OnPoint’s Rick Lepsinger says that as pressure increases on organizations to do more with less, it’s crucial for HR influencers to build consensus among other officers and gain the support of many people with competing priorities or conflicting goals. Lepsinger’s research has identified 11 ‘proactive influence tactics’ used by the most effective leaders, but 4 of them align best with gaining commitment. So you can imagine using them when you need to get a budget increase, persuade managers to outsource some of the less strategic HR functions, or get approval for an upgraded talent management process. The four tactics are rational persuasion, inspirational appeals, consultation, and collaboration. (more…)

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September 8, 2009

Women Gain as Men Lose Jobs

Filed under: Hiring & Jobs — Tags: , , , , , , — Paul Hendrycks, VP Sales and Marketing @ 7:51 am

Source: USA TODAY, 9/4/2009, Dennis Cauchon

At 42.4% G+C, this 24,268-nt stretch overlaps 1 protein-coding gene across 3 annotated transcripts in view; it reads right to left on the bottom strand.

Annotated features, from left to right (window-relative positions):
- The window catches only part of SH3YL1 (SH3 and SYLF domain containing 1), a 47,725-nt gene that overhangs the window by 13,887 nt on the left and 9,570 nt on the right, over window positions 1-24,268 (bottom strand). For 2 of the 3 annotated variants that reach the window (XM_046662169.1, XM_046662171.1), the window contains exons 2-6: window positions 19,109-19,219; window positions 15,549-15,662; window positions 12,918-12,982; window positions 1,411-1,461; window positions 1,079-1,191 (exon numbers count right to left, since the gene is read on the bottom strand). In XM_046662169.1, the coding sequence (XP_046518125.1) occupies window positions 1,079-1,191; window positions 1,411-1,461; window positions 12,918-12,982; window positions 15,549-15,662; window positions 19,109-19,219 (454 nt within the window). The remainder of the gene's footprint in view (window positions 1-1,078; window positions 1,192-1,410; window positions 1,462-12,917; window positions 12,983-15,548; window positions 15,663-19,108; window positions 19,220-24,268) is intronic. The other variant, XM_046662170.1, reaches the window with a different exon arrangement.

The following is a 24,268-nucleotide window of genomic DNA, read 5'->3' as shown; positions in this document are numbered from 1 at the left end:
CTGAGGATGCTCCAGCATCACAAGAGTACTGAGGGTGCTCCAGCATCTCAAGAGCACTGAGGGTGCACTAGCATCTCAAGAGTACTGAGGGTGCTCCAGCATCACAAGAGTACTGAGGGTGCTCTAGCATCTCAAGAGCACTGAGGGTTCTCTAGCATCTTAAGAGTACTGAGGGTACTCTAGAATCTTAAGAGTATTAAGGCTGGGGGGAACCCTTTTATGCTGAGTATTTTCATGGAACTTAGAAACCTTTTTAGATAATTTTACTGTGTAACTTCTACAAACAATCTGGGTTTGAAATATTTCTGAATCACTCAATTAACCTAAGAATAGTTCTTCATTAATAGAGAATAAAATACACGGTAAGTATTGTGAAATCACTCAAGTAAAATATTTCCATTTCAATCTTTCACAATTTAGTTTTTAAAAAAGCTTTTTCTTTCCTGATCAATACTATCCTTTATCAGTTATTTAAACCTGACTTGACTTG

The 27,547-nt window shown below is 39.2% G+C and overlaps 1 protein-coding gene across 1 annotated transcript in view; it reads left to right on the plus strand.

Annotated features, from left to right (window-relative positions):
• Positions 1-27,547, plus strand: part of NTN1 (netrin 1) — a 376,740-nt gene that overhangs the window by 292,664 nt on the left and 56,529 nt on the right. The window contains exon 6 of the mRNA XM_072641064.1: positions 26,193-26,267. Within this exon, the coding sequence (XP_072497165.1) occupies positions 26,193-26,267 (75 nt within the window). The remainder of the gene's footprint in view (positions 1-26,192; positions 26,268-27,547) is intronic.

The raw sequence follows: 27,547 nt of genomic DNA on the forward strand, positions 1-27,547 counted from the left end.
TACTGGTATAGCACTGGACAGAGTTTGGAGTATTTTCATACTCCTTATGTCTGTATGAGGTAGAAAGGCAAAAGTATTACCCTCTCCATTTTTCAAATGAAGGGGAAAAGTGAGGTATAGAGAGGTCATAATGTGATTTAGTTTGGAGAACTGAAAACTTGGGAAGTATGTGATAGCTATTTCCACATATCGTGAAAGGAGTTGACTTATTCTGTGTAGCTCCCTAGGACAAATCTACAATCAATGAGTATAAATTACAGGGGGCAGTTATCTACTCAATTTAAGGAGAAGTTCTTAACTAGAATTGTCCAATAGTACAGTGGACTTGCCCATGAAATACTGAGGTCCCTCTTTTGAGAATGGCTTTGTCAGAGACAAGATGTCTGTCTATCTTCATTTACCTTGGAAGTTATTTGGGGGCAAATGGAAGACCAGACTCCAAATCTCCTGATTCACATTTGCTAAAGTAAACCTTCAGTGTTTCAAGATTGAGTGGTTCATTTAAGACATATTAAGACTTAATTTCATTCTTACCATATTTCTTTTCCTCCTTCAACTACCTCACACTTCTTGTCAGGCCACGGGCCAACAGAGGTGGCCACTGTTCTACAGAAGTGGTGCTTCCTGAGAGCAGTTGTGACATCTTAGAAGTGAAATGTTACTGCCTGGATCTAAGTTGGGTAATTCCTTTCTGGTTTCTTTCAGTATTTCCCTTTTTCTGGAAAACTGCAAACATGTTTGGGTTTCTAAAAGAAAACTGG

Women are on the verge of outnumbering men in the workforce for the first time, a historic reversal caused by long-term changes in women’s roles and massive job losses for men during this recession.

Women held 49.83% of the nation’s 132 million jobs in June and they’re gaining the vast majority of jobs in the few sectors of the economy that are growing, according to the most recent numbers available from the Bureau of Labor Statistics.

That’s a record high for a measure that’s been growing steadily for decades and accelerating during the recession. At the current pace, women will become a majority of workers in October or November. The data for July will be released Friday.

The change reflects the growing importance of women as wage earners, but it doesn’t show full equality. On average, women work fewer hours than men, hold more part-time jobs and earn 77% of what men make. Men also still dominate higher-paying executive ranks.